A suitable liquid permeable bodyside liner 42 is a nonwoven bicomponent web having a basis weight of about 27 gsm. The nonwoven bicomponent can be a spunbond bicomponent web, or a bonded carded bicomponent web. Suitable bicomponent staple fibers include a polyethylene/polypropylene bicomponent fiber available from Chisso Corporation, Osaka, Japan. In this particular bicomponent fiber, the polypropylene forms the core and the polyethylene forms the sheath of the fiber. Other fiber orientations are possible, such as multi-lobe, side-by-side, end-to-end, or the like.

In accordance with one embodiment of this invention, the bodyside liner 42 is desirably made of an elastic or an extensible material. For example, the bodyside liner 42 may be made from an extensible material as described in U.S. patent application Ser. No. 09/563,417 filed on May 3, 2000 by Roessler et al. Desirably, these materials are elastic or extensible in at least a cross-machine direction, parallel to the lateral axis depicted by arrow 39 in FIG. 4.

As shown in FIG. 4, the absorbent core 44 can be positioned between the outer cover 40 and the bodyside liner 42. The absorbent core 44 can be any structure which is generally compressible, conformable, non-irritating to the wearer's skin, and capable of absorbing and retaining liquids and certain body wastes. The absorbent core 44 can be manufactured in a wide variety of sizes and shapes, and from a wide variety of liquid absorbent materials commonly used in the art. For example, the absorbent core 44 can suitably include a matrix of hydrophilic fibers, such as a web of cellulosic fluff, mixed with particles of a high-absorbency material commonly known as superabsorbent material. In a particular embodiment, the absorbent core 44 includes a matrix of cellulosic fluff, such as wood pulp fluff, and superabsorbent hydrogel-forming particles. The wood pulp fluff may be exchanged with synthetic, polymeric, meltblown fibers or with a combination of meltblown fibers and natural fibers. The superabsorbent particles can be substantially homogeneously mixed with the hydrophilic fibers or can be nonuniformly mixed. The fluff and superabsorbent particles can also be selectively placed into desired zones of the absorbent core 44 to better contain and absorb body exudates. The concentration of the superabsorbent particles may also vary through the thickness of the absorbent core 44. Alternatively, the absorbent core 44 may comprise a laminate of fibrous webs and superabsorbent material or other suitable means of maintaining a superabsorbent material in a localized area.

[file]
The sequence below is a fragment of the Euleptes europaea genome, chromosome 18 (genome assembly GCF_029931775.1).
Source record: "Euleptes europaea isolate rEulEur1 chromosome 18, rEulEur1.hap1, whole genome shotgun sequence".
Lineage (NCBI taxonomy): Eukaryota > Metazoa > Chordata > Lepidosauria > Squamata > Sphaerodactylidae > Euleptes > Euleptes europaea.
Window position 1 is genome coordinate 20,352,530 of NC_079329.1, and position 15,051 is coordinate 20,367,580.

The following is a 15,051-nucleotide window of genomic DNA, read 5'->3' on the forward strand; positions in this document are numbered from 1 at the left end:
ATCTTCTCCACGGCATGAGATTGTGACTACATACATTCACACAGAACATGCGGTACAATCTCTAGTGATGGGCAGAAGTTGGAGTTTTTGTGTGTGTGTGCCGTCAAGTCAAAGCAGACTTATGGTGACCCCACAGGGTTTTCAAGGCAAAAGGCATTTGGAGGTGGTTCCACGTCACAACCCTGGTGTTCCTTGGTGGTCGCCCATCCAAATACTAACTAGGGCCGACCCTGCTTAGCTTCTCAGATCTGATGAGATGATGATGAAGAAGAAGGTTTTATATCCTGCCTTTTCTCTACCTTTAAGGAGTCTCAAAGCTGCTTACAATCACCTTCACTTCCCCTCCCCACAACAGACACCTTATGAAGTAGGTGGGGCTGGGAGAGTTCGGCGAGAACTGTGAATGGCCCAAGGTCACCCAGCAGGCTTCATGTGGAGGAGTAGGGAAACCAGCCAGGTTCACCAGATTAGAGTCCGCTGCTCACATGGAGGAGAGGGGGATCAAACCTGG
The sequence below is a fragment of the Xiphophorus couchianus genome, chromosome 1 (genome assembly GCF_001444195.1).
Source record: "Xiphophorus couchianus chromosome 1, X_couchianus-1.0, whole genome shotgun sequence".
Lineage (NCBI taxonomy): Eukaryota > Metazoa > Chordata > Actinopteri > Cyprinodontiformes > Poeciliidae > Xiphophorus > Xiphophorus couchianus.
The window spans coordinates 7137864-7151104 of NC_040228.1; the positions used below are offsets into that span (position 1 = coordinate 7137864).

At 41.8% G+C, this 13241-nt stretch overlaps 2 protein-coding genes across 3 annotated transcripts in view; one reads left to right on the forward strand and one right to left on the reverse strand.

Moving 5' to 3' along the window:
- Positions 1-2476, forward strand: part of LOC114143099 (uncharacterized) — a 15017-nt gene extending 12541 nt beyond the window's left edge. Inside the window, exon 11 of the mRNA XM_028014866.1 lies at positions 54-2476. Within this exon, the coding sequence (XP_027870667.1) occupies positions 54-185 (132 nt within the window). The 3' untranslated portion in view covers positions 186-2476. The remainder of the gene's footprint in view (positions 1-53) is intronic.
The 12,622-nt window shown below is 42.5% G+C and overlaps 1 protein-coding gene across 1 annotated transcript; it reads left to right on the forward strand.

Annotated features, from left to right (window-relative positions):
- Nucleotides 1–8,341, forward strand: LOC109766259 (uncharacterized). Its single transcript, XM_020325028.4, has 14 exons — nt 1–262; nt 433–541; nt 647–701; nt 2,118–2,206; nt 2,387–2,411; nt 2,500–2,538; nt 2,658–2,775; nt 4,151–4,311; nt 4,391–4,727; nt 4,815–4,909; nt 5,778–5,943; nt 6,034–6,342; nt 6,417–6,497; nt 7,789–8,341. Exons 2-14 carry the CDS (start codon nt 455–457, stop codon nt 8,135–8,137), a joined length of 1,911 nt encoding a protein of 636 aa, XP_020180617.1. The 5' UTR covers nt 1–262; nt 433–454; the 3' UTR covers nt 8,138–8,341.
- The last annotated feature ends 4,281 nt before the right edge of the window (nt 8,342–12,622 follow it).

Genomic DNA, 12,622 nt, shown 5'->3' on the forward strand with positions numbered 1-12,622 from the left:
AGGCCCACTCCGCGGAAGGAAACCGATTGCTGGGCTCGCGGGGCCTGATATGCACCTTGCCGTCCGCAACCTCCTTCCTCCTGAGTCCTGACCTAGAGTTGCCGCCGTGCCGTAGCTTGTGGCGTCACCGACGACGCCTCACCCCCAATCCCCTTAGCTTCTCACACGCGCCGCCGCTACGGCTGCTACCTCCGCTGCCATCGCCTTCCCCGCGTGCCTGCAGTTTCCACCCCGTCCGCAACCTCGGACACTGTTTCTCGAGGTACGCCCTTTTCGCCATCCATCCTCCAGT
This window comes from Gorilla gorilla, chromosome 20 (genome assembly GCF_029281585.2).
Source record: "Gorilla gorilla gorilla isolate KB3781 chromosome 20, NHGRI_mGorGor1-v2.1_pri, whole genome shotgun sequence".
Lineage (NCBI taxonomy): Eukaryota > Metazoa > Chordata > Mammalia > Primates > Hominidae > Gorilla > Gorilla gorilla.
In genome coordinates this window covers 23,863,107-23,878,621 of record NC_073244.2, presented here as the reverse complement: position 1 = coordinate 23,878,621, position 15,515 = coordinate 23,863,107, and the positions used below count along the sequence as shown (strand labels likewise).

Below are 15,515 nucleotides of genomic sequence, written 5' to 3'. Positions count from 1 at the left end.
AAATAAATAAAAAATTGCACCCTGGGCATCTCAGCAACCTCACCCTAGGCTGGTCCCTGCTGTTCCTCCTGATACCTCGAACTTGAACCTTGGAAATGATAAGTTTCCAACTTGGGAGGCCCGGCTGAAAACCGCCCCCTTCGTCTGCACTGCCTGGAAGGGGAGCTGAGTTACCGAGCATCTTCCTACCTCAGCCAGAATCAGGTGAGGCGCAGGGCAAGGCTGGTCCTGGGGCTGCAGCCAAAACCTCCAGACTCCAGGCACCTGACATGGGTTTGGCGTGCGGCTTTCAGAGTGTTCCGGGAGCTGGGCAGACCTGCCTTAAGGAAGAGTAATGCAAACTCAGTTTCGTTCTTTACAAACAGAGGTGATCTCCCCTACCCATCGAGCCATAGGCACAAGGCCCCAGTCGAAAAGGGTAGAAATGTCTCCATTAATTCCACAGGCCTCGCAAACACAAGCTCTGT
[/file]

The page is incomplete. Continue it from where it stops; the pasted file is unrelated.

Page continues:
Suitable high-absorbency materials for the absorbent core 44 include, but are not limited to, natural, synthetic, and modified natural polymers and materials. The high-absorbency materials can be inorganic materials, such as silica gels, or organic compounds, such as crosslinked polymers. The term “crosslinked” refers to any means for effectively rendering normally water-soluble materials substantially water insoluble but swellable. Such means can include, for example, physical entanglement, crystalline domains, covalent bonds, ionic complexes and associations, hydrophilic associations such as hydrogen bonding, and hydrophobic associations or Van der Waals forces.

Examples of suitable synthetic, polymeric, high-absorbency materials include, but are not limited to, the alkali metal and ammonium salts of poly(acrylic acid) and poly(methacrylic acid), poly(acrylamides), poly(vinyl ethers), maleic anhydride copolymers with vinyl ethers and alpha-olefins, poly(vinyl pyrolidone), poly(vinyl morpholinone), poly(vinyl alcohol), and mixtures and copolymers thereof. Further polymers suitable for use in the absorbent core 44 include, but are not limited to, natural and modified natural polymers, such as hydrolyzed acrylonitrile-grafted starch, acrylic acid grafted starch, methyl cellulose, carboxymethyl cellulose, hydroxypropyl cellulose, and the natural gums, such as alginates, xanthan gum, locust bean gum, and similar compounds. Mixtures of natural and wholly or partially synthetic absorbent polymers can also be useful in the present invention. Such high-absorbency materials are well known to those skilled in the art and are widely commercially available. Examples of superabsorbent polymers suitable for use in the present invention are SANWET IM 3900 polymer available from Hoechst Celanese located in Portsmouth, Va. and DOW DRYTECH 2035LD polymer available from Dow Chemical Co. located in Midland, Mich.

The high absorbency material may be in any of a wide variety of geometric forms. Generally, it is desired that the high absorbency material be in the form of discrete particles. However, the high absorbency material may also be in the form of fibers, flakes, rods, spheres, needles, or the like. Generally, the high absorbency material is present in the absorbent core 44 in an amount of about 5 weight percent to about 90 weight percent, based on a total weight of the absorbent core 44.